Objective: To determine the incidence and predictors of acute cerebral ischemia and neurologic deterioration in intracerebral hemorrhage (ICH) patients after an institutional protocol change in systolic blood pressure (SBP) target from <160 to <140 mm Hg.
Methods: We retrospectively compared persons admitted with primary ICH before and after a protocol change in SBP target from <160 to <140 mm Hg. The primary outcomes were presence of acute cerebral ischemia on MRI completed within 2 weeks of ICH and acute neurologic deterioration.
Results: Of 286 persons with primary ICH, 119 underwent MRI and met inclusion criteria. Sixty-two had a target SBP <160 mm Hg (group 1) and 57 had a target SBP <140 mm Hg (group 2). There were no differences between the 2 groups in baseline clinical and radiographic characteristics, but over the first 24 hours of hospitalization, group 2 had lower mean SBP (134 vs 143 mm Hg, p < 0.001) and lower minimum SBP over 72 hours (106 vs 112 mm Hg, p = 0.02). Acute cerebral ischemia was more frequent in group 2 than in group 1 (32% vs 16%; p = 0.047) as was acute neurologic deterioration (19% vs 5%; p = 0.022). A minimum SBP ≤120 mm Hg over 72 hours was associated with cerebral ischemia, while no patient with a minimum SBP ≥130 mm Hg had cerebral ischemia. Acute cerebral ischemia was significantly associated with worse discharge NIH Stroke Scale score, while SBP target was not.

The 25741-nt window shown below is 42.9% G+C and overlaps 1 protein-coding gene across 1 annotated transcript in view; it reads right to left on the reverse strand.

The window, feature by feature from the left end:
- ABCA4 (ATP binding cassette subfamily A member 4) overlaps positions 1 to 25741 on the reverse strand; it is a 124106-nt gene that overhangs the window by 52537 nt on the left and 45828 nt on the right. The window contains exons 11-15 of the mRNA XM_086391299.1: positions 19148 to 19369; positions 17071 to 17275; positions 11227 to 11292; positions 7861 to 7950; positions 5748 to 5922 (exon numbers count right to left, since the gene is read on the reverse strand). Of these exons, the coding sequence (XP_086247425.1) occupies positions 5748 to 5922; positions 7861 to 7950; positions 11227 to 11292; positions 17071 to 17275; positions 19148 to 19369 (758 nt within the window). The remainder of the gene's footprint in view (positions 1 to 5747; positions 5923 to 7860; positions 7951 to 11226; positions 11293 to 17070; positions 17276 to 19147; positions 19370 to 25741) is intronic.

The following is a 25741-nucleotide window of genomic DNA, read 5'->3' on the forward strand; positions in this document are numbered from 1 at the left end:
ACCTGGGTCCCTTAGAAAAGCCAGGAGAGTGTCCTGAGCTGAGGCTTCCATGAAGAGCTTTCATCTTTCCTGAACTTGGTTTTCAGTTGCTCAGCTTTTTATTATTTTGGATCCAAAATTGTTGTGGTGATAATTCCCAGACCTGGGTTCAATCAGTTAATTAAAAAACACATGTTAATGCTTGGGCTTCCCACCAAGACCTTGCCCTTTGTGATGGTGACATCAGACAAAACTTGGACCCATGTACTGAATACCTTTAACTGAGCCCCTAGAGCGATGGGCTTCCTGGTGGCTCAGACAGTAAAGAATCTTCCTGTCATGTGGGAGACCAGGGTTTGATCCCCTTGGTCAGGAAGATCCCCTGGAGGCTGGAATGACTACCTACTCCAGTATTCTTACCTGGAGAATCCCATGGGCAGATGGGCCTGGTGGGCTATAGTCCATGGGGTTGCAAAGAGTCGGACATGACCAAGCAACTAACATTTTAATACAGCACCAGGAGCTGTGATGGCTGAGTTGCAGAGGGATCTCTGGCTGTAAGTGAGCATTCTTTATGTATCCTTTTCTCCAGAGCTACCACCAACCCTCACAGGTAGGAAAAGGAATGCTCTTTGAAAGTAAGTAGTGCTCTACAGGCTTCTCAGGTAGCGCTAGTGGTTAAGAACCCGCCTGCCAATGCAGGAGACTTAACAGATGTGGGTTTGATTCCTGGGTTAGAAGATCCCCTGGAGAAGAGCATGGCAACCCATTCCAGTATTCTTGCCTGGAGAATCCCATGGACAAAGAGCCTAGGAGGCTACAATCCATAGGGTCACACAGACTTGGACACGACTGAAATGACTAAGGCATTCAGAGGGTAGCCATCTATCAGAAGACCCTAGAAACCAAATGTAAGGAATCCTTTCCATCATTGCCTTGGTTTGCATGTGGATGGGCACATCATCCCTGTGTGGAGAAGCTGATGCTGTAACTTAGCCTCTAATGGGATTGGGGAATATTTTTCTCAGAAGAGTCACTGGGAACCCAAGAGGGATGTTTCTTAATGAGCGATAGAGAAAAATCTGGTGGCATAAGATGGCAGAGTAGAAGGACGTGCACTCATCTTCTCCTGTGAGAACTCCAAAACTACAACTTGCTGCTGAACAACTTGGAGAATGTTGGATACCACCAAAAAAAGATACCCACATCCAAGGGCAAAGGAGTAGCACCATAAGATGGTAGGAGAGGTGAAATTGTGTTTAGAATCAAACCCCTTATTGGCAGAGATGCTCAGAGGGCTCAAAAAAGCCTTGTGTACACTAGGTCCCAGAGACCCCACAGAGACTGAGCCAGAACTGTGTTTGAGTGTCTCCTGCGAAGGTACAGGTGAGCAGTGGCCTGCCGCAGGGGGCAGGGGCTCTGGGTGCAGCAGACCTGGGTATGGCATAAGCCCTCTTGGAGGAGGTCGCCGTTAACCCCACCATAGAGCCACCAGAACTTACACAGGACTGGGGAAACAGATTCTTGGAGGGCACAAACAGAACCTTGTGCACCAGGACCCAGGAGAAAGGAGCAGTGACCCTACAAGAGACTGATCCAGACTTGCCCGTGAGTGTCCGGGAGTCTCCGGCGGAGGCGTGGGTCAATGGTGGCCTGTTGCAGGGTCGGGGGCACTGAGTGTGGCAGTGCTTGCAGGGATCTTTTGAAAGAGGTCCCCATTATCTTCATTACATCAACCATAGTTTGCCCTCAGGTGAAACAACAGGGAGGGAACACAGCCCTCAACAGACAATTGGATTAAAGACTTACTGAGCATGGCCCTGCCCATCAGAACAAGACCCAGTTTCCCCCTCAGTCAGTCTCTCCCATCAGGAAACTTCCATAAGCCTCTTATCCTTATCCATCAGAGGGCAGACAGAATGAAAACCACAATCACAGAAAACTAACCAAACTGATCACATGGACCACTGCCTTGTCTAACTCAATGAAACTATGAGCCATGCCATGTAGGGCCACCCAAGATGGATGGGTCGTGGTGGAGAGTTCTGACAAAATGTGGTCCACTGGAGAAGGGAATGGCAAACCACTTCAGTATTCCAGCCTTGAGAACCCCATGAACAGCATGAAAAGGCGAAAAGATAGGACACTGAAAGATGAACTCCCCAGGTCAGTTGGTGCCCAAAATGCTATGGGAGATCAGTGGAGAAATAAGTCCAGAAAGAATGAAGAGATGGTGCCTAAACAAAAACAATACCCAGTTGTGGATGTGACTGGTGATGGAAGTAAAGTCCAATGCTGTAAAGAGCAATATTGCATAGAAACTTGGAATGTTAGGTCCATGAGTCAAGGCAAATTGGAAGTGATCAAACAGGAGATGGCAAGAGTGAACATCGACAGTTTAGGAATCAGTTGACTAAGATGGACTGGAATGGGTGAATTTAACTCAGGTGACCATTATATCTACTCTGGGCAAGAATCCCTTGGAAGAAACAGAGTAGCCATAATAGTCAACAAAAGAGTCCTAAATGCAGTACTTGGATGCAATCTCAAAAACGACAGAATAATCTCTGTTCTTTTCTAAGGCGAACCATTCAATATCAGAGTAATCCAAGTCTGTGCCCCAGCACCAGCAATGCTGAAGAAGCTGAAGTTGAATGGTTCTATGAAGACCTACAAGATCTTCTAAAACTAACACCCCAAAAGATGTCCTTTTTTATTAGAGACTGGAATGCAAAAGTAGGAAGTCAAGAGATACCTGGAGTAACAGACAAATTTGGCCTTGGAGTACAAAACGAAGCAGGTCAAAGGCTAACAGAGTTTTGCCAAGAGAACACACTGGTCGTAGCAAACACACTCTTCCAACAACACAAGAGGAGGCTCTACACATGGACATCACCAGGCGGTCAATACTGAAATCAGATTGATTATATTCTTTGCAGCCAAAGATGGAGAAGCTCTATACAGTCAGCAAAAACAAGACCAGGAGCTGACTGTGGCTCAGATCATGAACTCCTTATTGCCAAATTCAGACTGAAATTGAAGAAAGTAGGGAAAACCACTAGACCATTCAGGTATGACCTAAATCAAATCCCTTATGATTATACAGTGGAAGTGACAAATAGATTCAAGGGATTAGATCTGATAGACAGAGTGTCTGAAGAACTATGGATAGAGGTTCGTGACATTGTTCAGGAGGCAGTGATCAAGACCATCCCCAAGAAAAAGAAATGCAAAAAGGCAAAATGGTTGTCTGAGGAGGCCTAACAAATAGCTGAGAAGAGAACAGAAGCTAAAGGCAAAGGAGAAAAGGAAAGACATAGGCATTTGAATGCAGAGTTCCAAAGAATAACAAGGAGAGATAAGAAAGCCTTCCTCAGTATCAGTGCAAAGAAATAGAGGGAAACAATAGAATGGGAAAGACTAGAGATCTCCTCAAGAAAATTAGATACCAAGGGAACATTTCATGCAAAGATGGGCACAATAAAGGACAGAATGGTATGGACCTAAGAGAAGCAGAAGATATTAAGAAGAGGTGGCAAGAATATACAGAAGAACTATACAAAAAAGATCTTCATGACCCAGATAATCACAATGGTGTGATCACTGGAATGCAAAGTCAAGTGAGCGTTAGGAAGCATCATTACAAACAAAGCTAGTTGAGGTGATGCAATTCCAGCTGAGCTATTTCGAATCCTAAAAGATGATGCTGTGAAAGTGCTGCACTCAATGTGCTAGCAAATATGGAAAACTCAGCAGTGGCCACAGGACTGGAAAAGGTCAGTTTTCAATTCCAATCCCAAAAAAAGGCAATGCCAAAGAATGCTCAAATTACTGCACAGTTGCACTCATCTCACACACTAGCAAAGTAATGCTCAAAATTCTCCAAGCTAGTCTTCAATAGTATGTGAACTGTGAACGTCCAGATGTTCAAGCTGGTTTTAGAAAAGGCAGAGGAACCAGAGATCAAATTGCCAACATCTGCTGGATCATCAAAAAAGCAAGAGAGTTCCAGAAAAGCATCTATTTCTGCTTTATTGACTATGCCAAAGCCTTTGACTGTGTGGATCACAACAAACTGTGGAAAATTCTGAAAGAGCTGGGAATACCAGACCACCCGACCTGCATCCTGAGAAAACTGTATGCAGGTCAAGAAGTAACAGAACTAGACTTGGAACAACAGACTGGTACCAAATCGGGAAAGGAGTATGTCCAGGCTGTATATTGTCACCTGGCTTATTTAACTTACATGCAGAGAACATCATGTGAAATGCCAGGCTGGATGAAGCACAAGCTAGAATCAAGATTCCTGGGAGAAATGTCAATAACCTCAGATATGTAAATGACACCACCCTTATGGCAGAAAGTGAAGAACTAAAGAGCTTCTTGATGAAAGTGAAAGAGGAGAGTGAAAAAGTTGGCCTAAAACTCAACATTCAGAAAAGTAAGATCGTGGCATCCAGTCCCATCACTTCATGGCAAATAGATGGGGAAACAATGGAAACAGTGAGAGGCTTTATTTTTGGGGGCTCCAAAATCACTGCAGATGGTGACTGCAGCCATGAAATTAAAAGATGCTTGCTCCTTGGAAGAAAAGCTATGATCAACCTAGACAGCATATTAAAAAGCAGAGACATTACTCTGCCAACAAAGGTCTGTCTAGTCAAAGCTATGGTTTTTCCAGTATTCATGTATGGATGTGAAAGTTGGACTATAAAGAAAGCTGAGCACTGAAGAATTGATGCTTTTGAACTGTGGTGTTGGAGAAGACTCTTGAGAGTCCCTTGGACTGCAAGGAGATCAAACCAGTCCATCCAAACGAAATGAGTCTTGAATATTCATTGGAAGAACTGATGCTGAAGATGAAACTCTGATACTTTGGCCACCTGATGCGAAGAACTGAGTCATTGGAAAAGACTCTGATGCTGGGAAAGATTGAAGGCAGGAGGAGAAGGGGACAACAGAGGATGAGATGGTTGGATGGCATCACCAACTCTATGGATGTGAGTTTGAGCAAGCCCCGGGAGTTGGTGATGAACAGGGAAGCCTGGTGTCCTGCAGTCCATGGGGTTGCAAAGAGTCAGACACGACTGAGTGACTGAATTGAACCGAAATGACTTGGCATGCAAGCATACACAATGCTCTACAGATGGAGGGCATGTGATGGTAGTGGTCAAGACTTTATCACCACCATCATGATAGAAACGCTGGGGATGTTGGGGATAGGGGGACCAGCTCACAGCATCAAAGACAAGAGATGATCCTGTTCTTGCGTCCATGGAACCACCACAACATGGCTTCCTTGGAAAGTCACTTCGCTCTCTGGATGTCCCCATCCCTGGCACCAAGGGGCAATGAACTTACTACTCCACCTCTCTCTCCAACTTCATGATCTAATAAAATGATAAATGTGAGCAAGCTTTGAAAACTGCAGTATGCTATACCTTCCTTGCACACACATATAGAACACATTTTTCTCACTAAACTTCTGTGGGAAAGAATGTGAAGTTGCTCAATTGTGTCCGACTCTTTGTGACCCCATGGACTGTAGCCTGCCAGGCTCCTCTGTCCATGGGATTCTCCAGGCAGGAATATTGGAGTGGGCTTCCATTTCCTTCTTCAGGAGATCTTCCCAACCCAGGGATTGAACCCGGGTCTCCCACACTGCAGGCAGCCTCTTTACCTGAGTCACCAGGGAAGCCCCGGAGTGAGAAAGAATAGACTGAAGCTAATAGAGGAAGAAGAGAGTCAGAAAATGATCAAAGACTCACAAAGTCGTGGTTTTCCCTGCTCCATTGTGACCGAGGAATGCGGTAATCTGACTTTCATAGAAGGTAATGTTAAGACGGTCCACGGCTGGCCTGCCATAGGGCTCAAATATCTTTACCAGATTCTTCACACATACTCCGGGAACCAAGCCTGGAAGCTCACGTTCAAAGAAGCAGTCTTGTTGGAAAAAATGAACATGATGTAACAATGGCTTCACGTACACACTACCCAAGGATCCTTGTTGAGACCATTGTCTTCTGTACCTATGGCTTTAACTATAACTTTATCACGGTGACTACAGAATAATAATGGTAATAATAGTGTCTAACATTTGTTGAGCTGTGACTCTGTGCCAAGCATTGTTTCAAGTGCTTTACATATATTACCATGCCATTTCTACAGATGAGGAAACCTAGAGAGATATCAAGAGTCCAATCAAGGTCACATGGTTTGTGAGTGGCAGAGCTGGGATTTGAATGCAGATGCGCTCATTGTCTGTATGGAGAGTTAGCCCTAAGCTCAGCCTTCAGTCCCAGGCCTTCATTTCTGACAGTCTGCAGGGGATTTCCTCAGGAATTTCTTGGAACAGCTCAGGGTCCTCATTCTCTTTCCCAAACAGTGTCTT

Conclusions: Intensive lowering of SBP <140 mm Hg in acute ICH, particularly allowing SBP <120 mm Hg, is associated with increased remote cerebral ischemic lesions and acute neurologic deterioration.
© 2018 American Academy of Neurology.